A new breed of Costa con man is preying on gullible sellers, stealing money and even houses
Sunday Times Home Section, 24 June 2007
These are testing times for Britons with property to sell in Spain. There is a glut of homes on the market; properties are taking longer to sell, and prices in many popular areas are stagnant or falling. To cap it all, sellers are increasingly falling victim to scams.
Desperate sellers make soft targets, which is why the tricksters are doing so well. Then there’s the rise of the internet: websites that bring together buyers and sellers may inadvertently make it easier for those up to no good to contact large numbers of sellers quickly and cheaply. Whatever you may think of estate agents in Spain, they do at least offer their clients some protection.
There are two main types of swindle at the moment, and both take advantage of the fact that under-the-table cash payments are still a regular feature of Spanish property transactions.
The most common scam, known as a “rip deal”, originated in France and has spread into Spain. It works like this: people posing as buyers contact you, pretending to be keen to buy quickly, without viewing, no questions asked. They give you some spiel about having to pay the reserve deposit in cash, normally dollars or Swiss francs, which, they argue, you can easily change at the bank.
And, since you will have to change the deposit anyway, they ask if you wouldn’t mind advancing them a further amount – €100,000, say – in return for a hefty commission. The next step is a meeting in a swanky hotel somewhere like Barcelona or Milan to do the deal. You return home with a bag full of worthless counterfeit notes.
Ian Ainsworth, 37, from Bolton, but now living in Sanlucar de Barrameda, on the Costa de la Luz, has been contacted three times about a family property in Sotogrande, near Gibraltar, that he is selling.
“Once it was a Nigerian calling me on a French mobile, but recently it was someone from North Africa on an Italian mobile,” he says. “They often want to buy without viewing, which is an obvious sign of trouble, and they always ask if you are willing to accept a large amount in cash. Last time, I played along with it for a while, until they told me I had to go to Monaco at my own expense.”
A rip deal doesn’t always involve foreign currency. Sometimes, the seller is asked to change €500 notes into smaller denominations. Again, the money turns out to be counterfeit. The €500 notes are jokingly known in Spain as “Bin Ladens”, because when the single currency was introduced, everyone knew they existed, but nobody had actually seen one.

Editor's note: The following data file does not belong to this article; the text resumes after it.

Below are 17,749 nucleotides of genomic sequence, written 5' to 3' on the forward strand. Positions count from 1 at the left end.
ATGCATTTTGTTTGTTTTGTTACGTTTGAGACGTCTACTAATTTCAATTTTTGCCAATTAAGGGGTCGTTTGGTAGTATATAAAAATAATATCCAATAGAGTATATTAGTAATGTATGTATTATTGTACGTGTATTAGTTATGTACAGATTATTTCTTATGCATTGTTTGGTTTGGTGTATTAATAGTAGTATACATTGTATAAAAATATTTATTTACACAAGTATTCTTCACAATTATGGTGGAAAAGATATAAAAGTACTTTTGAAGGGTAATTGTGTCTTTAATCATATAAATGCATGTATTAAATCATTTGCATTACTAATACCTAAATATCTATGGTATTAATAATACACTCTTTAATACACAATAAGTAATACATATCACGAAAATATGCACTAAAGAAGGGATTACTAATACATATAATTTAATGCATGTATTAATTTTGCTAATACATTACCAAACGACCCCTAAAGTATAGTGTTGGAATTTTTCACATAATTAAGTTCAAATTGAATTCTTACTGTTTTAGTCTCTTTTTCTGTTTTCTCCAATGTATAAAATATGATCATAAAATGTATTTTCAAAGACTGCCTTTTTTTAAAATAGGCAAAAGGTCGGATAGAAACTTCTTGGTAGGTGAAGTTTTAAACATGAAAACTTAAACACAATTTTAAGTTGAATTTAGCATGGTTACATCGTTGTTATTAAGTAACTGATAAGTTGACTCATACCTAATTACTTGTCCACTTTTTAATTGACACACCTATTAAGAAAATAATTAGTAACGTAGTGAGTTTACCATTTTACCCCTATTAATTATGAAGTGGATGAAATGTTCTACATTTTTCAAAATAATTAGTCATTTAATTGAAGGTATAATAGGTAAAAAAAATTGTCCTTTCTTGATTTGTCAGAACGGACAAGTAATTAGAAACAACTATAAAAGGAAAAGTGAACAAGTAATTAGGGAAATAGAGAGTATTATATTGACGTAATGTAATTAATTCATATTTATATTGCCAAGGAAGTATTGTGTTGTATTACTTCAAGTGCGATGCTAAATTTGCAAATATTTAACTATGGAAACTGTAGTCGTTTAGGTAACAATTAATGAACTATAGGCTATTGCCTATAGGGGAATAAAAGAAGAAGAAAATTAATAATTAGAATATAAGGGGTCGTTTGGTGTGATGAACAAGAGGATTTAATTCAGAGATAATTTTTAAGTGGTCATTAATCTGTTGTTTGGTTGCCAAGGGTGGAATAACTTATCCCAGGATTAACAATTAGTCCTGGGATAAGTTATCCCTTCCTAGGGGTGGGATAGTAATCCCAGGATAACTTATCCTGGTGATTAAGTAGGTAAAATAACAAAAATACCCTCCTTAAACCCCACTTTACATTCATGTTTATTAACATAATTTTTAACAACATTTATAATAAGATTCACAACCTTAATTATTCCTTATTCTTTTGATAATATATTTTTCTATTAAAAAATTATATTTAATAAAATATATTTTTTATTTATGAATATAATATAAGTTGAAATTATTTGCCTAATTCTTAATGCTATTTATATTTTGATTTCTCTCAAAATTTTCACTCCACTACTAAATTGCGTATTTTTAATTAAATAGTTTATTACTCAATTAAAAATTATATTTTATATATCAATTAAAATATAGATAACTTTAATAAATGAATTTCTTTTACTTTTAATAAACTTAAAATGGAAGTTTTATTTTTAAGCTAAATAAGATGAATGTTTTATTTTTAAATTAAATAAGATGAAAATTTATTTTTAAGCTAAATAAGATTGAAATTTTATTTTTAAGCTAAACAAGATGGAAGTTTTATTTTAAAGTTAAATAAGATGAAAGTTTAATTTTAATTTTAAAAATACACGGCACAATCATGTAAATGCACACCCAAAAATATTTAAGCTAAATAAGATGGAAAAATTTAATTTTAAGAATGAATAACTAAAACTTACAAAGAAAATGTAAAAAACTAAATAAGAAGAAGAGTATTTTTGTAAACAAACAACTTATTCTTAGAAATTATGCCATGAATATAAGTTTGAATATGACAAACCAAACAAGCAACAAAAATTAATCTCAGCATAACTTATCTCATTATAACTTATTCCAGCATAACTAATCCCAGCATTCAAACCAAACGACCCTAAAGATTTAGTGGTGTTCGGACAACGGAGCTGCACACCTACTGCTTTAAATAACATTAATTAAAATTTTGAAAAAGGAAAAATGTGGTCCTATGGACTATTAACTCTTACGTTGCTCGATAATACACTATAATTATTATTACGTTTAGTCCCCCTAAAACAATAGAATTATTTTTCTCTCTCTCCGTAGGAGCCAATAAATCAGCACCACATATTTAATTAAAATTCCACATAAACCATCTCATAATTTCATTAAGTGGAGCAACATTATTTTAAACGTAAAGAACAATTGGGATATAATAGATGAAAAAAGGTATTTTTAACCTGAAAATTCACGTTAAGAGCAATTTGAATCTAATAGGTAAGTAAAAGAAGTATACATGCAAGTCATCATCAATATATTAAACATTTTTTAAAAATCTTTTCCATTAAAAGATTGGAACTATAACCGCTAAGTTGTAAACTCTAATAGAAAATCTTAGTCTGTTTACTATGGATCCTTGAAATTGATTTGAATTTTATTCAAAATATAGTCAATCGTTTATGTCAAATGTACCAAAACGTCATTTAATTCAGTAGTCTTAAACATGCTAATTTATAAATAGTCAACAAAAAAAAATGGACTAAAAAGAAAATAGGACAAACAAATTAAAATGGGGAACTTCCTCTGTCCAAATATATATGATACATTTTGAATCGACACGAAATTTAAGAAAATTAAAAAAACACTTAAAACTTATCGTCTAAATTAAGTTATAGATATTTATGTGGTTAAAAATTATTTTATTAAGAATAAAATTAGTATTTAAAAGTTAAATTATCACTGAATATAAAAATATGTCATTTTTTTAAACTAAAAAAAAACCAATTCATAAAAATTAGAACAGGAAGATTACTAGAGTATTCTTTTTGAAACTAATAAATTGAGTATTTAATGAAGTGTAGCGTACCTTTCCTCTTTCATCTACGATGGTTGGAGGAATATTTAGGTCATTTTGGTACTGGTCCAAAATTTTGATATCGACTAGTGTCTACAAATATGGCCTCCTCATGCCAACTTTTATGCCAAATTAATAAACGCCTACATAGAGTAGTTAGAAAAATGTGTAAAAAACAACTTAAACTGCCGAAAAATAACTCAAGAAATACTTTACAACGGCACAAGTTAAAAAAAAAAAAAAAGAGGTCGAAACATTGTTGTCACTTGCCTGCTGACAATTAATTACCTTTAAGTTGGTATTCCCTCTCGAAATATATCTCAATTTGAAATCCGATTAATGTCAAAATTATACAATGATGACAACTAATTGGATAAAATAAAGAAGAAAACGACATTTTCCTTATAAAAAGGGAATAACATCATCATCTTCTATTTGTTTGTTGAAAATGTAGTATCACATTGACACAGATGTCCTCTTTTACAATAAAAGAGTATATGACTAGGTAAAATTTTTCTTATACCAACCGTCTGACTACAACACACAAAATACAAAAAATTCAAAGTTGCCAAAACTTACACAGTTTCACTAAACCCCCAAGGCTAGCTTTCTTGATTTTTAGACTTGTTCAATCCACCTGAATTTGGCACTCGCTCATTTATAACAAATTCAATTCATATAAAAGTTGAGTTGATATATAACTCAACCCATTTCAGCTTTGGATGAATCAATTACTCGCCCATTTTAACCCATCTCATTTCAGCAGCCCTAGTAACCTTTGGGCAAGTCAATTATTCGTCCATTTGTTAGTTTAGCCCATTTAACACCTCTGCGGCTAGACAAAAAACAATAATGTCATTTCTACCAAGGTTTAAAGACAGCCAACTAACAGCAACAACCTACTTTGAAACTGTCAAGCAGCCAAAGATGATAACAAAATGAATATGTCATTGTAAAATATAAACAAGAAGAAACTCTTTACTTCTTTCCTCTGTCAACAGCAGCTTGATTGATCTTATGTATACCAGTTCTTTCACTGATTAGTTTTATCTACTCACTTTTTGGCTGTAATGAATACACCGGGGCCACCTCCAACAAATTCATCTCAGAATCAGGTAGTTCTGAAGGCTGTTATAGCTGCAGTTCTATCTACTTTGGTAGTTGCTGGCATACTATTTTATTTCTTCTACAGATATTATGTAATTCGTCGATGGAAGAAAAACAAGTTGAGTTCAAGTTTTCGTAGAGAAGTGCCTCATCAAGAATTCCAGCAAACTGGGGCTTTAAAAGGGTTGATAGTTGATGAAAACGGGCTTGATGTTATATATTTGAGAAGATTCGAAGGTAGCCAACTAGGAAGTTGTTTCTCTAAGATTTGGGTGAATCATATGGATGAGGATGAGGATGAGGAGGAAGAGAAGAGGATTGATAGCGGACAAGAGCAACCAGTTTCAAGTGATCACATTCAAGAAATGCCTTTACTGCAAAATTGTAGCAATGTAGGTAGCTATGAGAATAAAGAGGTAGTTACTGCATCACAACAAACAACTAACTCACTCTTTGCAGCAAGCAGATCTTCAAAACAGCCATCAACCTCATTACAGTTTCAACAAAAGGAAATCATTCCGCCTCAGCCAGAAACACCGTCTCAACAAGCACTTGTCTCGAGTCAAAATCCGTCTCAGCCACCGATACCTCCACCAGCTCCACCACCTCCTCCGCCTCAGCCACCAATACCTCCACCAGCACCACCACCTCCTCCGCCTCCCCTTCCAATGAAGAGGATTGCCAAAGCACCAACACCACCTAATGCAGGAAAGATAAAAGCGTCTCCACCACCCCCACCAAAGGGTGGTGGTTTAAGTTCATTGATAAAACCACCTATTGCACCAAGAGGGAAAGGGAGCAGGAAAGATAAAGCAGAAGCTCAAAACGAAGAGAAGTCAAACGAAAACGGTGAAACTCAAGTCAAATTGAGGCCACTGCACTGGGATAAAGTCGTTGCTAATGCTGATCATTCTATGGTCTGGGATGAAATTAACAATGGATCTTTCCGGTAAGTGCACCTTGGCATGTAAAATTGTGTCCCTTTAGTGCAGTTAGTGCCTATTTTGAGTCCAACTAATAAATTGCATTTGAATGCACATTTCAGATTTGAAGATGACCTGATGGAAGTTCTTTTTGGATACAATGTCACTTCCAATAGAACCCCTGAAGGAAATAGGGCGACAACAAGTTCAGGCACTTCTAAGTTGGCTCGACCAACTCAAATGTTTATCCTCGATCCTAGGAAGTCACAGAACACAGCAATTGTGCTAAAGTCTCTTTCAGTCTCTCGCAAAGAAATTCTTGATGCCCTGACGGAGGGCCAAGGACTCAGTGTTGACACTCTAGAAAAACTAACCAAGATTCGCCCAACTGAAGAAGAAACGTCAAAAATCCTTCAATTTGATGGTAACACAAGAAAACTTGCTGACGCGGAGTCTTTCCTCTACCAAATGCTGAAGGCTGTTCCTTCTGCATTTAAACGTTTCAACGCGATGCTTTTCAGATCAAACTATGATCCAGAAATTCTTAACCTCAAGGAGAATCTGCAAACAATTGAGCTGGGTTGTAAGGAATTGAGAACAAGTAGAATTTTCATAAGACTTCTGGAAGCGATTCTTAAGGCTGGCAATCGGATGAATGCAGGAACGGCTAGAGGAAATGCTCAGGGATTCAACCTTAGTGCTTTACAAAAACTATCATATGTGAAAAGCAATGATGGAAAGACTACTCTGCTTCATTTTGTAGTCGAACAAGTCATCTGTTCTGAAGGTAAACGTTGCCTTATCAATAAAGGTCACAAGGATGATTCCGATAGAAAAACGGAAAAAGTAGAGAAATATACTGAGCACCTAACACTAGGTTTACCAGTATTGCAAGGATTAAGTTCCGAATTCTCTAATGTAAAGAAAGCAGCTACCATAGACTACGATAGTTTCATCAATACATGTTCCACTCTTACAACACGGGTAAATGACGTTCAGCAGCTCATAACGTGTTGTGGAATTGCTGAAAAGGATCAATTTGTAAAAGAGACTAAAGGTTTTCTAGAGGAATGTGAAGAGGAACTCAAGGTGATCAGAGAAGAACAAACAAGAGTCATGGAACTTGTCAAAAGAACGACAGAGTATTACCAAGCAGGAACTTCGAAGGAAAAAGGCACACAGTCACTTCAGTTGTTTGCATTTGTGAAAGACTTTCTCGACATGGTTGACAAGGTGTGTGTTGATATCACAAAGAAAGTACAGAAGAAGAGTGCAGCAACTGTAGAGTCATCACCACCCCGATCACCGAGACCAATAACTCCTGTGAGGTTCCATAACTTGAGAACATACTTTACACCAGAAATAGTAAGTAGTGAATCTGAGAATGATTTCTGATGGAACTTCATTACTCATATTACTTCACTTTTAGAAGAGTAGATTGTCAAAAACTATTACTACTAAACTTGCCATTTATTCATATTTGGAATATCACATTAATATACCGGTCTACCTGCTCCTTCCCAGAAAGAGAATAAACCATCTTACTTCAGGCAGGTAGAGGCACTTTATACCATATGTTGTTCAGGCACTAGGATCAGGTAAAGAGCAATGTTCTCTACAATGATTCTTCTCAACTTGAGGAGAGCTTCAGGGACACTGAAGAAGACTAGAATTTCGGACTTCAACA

Now, thanks to widespread corruption and tax evasion in the country’s real-estate sector, there have been more sightings of “Bin Ladens” in Spain than of the man himself in Afghanistan. They are ideal for Marbella-style backhanders and under-the-table payments.
Although it can prove expensive to fall victim to such a scam, the seller still has a property at the end of it. Not so with another trick that centres on the common practice of declaring to the authorities only part of the sale price and paying the rest in cash. Normally, this extra payment, known as “B” money, is paid in the notary’s office where the sale documents are signed – after he has left the room.
How many people would notice that they were being paid with counterfeit €500 notes? And even if they did, what good would it do? By then, the deeds would already have been signed, and calling the police would not be an option – the victim would have broken the law.
Vince Barnes, 42, a professional musician from Newcastle, has two properties for sale on the Costa Blanca. He was contacted by someone from the Ivory Coast who, after an initial call, came down from France for a viewing and offered to buy both.
“The total price was €480,000, which he didn’t question,” Barnes says. “He wanted to pay €160,000 in cash, and declare only 66% of the value on the deeds. He said the cash would be in €500 notes, but added that he had to improve the colour of the notes and remove some serial numbers, all the while claiming they were perfectly legal. I think he took me for an idiot.” One hapless German expat selling his luxury villa on the Costa Blanca was less astute, and paid dearly for his mistake. As part of the deal, he agreed to take €400,000 in cash and to change the same again into smaller notes. It was only after he had signed the sale contract and changed the money that he realised some of the notes he had been given were fake – and that he was €400,000 down.
Pulling out was not an option – he had also signed a contract agreeing to pay €800,000 compensation to the swindlers if he went back on the deal. He couldn’t very well go to the police: he would have been in trouble for money-laundering and tax evasion.
Nobody knows how many people have fallen for these scams, since, like the German, most have an incentive to keep quiet. Last year, the police in Barcelona announced they had uncovered 16 rip deals, carried out by gangs from eastern Europe, with a total value of €3m. This was probably only the tip of the iceberg: many British owners advertising their Spanish properties for sale online are being contacted by swindlers posing as buyers.
So, if you are trying to sell a property in Spain – or elsewhere in Europe – how can you attract real buyers without falling for one of these scams? The answer is simple: make clear from the outset that you will not accept any part of the payment, however small, in cash.
And remember: if a deal sounds too good to be true, that is probably because it is.
© Mark Stucklin (Spanish Property Insight)